''But with the Democrats controlling the House, the Senate and the presidency, I can't imagine that this would make it through the process ... [the bill is] more symbollic than it is realistic.... They're not going to call up anything that's going to allow this to be heard. I think they're very clear about that, because they're afraid of a vote. They're afraid of the public.''
Jason Chaffetz, the freshman US Representative from Utah, who is trying to use his position as the ranking Republican on a committee that oversees operations within the District of Columbia. The conservative House Member has repeatedly said he will take up the cause of a small band of religious extremists from around the District who have tried again and again to thwart the near-unanimous decision, by DC's publicly elected City Council, to legalize same-sex marriage. Chaffetz and his like-minded associates are trying to force the city government to hold a referendum that would allow voters to overturn the recently won rights of gay men and lesbians to share in marriage equality. (Desert News)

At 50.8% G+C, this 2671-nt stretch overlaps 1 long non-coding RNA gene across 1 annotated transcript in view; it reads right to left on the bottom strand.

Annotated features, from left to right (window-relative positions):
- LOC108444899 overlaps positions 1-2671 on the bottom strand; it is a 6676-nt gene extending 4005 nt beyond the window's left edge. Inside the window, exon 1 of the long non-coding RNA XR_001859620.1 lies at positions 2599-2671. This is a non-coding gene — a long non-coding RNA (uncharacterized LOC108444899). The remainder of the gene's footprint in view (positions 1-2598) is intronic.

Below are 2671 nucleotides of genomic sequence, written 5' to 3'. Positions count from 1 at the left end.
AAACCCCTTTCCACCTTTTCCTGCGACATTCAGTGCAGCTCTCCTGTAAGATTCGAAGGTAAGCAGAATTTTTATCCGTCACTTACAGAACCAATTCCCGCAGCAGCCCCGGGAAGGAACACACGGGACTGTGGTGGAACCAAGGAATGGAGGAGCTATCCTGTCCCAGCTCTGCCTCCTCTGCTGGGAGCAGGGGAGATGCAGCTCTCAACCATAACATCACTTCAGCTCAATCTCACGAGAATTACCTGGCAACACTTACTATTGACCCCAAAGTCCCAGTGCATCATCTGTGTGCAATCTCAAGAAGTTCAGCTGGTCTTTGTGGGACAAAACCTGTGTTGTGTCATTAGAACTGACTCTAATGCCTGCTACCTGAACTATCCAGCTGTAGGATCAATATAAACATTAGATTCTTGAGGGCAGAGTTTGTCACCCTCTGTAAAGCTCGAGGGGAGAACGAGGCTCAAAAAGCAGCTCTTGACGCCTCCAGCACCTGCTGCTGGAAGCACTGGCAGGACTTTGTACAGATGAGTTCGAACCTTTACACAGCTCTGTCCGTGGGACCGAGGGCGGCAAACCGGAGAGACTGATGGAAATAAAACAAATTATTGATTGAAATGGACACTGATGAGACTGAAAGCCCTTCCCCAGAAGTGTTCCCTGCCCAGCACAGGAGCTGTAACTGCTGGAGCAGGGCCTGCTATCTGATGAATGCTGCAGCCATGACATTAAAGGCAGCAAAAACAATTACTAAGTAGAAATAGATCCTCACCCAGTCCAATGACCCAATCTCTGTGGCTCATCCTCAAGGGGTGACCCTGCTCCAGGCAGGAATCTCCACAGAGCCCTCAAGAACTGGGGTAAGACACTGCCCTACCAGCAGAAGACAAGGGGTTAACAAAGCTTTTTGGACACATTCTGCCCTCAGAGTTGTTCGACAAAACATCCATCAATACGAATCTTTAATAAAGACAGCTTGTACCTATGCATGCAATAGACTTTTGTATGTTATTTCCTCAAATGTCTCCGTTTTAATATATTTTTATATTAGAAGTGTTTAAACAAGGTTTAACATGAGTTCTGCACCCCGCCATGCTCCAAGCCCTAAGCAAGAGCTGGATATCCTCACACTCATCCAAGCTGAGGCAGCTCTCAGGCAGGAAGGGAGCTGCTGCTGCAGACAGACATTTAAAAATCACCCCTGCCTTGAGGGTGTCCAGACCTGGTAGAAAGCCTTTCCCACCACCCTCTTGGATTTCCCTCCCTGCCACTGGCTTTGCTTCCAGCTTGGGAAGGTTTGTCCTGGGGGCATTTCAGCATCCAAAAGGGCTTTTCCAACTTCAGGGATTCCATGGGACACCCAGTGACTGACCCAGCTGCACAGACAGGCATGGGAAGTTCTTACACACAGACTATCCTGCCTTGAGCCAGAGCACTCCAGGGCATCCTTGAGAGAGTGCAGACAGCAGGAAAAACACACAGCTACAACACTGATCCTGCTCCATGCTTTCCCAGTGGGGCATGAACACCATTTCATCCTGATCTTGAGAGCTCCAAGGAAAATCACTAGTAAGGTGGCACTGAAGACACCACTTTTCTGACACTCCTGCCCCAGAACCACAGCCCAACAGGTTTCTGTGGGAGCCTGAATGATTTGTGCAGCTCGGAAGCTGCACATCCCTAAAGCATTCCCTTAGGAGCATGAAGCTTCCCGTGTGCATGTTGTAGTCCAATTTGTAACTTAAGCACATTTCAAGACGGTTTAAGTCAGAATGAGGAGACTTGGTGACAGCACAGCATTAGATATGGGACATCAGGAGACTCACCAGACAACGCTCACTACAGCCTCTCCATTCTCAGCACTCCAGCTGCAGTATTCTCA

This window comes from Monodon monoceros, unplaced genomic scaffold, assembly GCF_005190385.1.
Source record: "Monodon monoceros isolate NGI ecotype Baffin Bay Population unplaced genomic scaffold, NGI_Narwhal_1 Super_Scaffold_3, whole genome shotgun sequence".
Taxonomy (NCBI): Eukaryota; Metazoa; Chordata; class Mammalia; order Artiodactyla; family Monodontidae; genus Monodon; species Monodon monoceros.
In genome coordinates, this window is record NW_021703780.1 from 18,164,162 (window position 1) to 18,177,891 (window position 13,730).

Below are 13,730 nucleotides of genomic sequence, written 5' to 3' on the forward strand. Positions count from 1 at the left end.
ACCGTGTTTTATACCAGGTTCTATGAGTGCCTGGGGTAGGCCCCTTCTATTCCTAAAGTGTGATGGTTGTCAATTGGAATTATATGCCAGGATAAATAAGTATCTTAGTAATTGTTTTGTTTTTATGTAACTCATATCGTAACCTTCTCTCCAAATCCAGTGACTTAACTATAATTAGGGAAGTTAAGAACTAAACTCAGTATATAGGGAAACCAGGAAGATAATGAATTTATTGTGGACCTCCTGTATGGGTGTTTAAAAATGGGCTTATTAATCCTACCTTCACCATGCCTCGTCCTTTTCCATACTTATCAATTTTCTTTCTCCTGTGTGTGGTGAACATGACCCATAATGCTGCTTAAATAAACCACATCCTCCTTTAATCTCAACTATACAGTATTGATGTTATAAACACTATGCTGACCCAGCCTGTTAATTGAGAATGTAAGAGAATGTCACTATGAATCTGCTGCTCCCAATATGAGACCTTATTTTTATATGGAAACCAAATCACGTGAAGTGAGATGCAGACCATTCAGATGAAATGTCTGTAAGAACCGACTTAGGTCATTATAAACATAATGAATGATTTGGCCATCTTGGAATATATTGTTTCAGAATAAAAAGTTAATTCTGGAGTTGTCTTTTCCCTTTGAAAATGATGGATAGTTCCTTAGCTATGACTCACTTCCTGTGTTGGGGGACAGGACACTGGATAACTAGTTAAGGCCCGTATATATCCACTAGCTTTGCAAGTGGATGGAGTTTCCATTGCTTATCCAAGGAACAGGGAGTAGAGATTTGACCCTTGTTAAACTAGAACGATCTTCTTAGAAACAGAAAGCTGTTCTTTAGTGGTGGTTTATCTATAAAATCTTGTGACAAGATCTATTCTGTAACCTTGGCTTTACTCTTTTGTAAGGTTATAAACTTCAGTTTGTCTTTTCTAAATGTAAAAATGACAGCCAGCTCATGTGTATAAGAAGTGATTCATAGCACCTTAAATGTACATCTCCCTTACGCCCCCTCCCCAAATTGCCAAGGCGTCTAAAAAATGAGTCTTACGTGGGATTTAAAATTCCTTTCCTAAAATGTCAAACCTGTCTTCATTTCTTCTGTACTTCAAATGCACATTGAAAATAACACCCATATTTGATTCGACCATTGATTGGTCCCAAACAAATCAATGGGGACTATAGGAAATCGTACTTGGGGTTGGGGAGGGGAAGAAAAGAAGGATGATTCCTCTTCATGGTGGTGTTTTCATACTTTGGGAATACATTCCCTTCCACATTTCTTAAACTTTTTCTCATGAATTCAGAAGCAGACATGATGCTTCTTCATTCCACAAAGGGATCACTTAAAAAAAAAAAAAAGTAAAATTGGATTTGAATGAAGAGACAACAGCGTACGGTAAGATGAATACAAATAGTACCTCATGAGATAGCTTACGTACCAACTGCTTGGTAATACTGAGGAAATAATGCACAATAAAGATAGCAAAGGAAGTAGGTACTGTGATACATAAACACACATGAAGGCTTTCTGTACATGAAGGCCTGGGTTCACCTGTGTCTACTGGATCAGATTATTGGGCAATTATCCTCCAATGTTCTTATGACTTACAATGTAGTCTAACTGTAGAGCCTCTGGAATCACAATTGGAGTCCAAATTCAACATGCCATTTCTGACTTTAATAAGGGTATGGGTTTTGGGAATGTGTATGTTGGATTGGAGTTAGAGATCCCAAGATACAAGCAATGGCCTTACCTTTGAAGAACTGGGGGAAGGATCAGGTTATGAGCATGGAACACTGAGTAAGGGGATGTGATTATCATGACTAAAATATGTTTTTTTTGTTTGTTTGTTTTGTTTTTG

The DC Council, the Board of Elections, the Attorney General, and the Superior Court have already said that Chaffetz's proposal of a referendum is designed to circumvent the established purpose of the city's human rights charter. The city's governmental agencies have basically concluded that it is not legal to put the civil rights of a minority up for public vote when the intention is to punish the minority simply because the majority is biased against them without presentation of just cause or legal merit. The city held extensive hearings on the matter and the vast majority of the marriage bill's opponents based their case on two topics: 1) Their interpretation of the Christian bible, 2) A ridiculous belief that human procreation will somehow come to a halt if same-sex couples legally commit to one another. Unfortunately, in Maine, a petition was allowed to proceed with a referendum; and voters in that state overturned gay marriage this past November. California did the same a year earlier -- both by fairly slim margins, and both resulting in extreme discontent for those affected and their supporters. A Federal court in California is currently hearing arguments against the legitimacy of Proposition 8, that state's infamous anti-gay marriage referendum.